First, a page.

Guyanese art giants in the diaspora
Although there has always been a cycle of departure of talented artists from these shores, quite a number of them have established thriving art practices across the world. They’ve met and conquered their own sets of challenges, leaving the place they call home to readjust to an alien and sometimes-unwelcoming culture. But in spite of it all, they have consistently dominated in their respective fields of work.
More often than not, the root of their thematic concerns has, in some way, distinct ties to their homeland. Indeed, they have not forgotten their history. In fact, they have managed to maintain a relatively close-knit network with other overseas-based Guyanese artists in an attempt to hold on to that “Guyanese spirit,” reinforcing the importance of community.
This article focuses on three such “giants” and the remarkable works they’ve done overseas, all while representing their home country.
Carl Anderson (b.1964) grew up in Georgetown, Guyana. At the age of sixteen, Anderson was the youngest recorded student to apply and successfully gain entry to the E.R. Burrowes School of Art. A difference of opinion between the young student and his teachers would eventually lead to Anderson’s withdrawal from the school in his third year. He chose instead to pursue a more practical approach to art making in Guyana’s neighbouring Venezuela.
Anderson spent thirteen years in Venezuela. In addition to exhibiting his works at Guyana’s National Gallery of Art, he has also participated in group exhibitions at the National Museum of Modern Art, Cairo, Egypt; the National Press Club, Washington DC; the Foreign Press Association, London; Galerie du Nid D’Aigle, Belgium; OAS Museum, Washington DC; New Jersey Centre for the Arts; Omaggio alle Biennale di Malta, Italy; Museo de Arte Moderno, Santo Domingo; Dominican Republic National Art Gallery and Museo de Arte Contemporaneo de Maracay Mario Abreu, Venezuela, just to name a few.
The majority of his works have been acquired by collectors from Venezuela, Italy and the United States of America including the Tempera Museum (Malta); Wionacourt Museum (Malta); Carol Querci (Italy); the Guyana Embassy (Venezuela); the Biblioteca Nacional de Venezuela (Venezuela); Mon Senor Salaveria (Venezuela); Andre Galletti (Venezuela); Augusta Marcano (Venezuela); Claudio Perna (Venezuela); Michael Macy (USA); Marvin Wiseburg (USA); Jerry Andreatos (USA); Dino Andreatos (USA); William Hinds (USA); Kenrick Hunte (USA); Fernando Ochoa (Mexico); and Merl Jules (UK), to list a few.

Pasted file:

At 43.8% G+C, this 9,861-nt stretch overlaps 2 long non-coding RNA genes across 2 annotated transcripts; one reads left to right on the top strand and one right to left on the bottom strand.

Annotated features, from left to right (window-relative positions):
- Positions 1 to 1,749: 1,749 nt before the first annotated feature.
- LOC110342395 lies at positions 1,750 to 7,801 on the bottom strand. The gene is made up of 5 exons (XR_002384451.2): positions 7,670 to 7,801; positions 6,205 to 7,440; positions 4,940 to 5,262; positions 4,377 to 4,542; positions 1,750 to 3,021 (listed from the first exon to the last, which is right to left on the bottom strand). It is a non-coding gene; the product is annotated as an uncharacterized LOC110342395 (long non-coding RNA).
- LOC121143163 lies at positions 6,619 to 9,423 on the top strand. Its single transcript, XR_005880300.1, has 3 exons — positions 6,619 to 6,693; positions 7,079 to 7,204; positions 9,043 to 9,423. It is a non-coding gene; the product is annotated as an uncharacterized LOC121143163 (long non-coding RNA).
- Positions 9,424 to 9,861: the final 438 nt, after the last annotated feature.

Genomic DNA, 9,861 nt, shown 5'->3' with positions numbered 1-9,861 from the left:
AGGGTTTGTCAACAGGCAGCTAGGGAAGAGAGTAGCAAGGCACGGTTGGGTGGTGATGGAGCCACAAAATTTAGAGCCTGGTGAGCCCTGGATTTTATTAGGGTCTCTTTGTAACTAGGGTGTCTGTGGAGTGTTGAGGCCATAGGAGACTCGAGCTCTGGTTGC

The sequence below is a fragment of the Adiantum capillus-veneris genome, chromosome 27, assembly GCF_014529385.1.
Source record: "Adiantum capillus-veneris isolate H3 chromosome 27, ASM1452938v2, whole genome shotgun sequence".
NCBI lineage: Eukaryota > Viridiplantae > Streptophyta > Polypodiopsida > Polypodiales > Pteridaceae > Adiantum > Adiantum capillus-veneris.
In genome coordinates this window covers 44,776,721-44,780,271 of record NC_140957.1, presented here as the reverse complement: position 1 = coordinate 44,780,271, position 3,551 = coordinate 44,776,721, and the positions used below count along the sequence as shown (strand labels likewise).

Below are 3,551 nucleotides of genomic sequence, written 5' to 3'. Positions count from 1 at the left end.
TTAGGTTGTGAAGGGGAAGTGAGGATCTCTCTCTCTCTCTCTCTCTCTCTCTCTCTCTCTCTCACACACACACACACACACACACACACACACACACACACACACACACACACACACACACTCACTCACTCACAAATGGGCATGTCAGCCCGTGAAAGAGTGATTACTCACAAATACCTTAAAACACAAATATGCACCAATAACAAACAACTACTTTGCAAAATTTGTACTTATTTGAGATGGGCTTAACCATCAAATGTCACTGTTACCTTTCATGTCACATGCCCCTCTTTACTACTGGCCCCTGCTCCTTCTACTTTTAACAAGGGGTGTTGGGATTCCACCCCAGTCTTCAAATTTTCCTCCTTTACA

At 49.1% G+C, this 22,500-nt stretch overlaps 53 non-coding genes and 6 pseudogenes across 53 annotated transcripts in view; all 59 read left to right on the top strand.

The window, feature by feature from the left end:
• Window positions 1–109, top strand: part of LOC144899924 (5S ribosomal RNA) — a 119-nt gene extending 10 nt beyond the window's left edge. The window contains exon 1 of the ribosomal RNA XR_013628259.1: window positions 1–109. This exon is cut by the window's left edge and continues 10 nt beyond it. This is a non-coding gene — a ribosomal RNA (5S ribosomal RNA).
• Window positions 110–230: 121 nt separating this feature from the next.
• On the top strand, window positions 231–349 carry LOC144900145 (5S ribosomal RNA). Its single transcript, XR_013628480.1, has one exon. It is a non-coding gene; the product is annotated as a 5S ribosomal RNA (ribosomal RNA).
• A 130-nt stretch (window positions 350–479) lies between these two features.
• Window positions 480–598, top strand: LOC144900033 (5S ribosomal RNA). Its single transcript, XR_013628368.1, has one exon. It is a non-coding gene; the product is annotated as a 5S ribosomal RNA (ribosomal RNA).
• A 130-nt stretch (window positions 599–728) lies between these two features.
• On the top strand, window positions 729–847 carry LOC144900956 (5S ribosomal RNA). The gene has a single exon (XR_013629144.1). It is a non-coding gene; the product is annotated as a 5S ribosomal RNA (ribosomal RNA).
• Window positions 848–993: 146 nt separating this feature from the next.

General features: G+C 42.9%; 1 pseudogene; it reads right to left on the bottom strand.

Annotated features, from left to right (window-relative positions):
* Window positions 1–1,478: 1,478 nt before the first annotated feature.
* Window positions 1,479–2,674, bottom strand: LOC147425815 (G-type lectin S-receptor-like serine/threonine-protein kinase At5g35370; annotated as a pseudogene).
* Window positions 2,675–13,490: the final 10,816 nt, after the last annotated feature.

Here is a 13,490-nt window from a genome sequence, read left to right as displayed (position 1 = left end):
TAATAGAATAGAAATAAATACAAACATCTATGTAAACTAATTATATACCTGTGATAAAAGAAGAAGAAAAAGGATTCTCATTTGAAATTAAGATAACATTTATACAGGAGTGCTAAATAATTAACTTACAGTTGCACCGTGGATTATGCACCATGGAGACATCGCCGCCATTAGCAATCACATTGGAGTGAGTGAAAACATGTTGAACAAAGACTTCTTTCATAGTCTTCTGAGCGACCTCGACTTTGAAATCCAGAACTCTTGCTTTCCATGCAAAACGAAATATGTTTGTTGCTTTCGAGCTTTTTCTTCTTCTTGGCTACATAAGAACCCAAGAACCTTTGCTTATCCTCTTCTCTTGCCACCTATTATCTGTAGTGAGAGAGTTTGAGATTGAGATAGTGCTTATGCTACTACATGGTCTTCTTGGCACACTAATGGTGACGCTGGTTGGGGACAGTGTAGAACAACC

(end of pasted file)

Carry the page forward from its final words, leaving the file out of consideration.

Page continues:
Over the years Anderson has received a number of awards for his outstanding paintings including the First Prize for Painting at the International Art Biennial (Malta, 2001); Diploma Di Merito at the International Grolla D’Ocro (Italy, 2000); Fifth Prize for Painting at the International Art Biennial (Malta, 1999); Second Prize for Painting at the International Grolla D’Ocro (Italy 1998); Special Distinction Award at the International Art Biennial (Malta, 1997); and Honourable Mention at the National Exhibition of Visual Arts (Guyana, 1980).
Dudley Charles (b.1945) grew up in Plaisance on the East Coast of Demerara, Guyana. Between the years 1965 and 1967 he attended Queen’s College art class, Guyana. He was later employed as the Display Curator at the then Arts Council in the Department of Culture.
Charles has represented Guyana at a number of regional exhibitions including CARIFESTA (Georgetown, Guyana, 1972); CARIFESTA (Kingston, Jamaica, 1976); FESTAC 2nd World Black and African Festival of Arts Culture (Lagos, Nigeria, 1977); Exhibition (Havana, Cuba, 1977); and the Festival of the Guianas (Suriname, 1985 and French Guiana, 1986).
Further afield he has shown work in the Watermark/Cargo Gallery, New York (1990); Nagoya, Japan (1991); New Orleans Museum of Art (1995); Center for Fine Art, Miami (1995); Smithsonian Institute, Washington, DC (1997); Wadsworth Athenaeum Museum of Art, Hartford, Connecticut (1997); Westnorth Studio, Baltimore, MD (2003); Washington Convention Center, Washington, DC (2004); and the October Gallery, Philadelphia (2004).
His works are also housed in a number of collections worldwide including the then Arts Council of Guyana; University of Guyana; Guyana National Collection, Castellani House; Roots and Culture Art Gallery, Guyana; Inter Development Bank, Guyana; Republic Bank Guyana; Carlos Hudres Perez, Former President of Venezuela; Casa de las Americas, Cuba; Brian Stephenson Contemporary Arts Gallery, London; Stanley A. Moore LLM, London; Dingaan Stephenson LLM, London; and the Vanderbilt University Nashville, Tennessee, USA.
Charles was the recipient of several awards including an award from the Guyana Cultural Association New York in recognition of his outstanding contribution to Guyana’s cultural heritage (2005); a certificate of achievement in an art competition hosted by Winsor and Newton (New Jersey, 1995); and the National Award at the Guyana Visual Art Exhibition (1986, 1987 and 1988).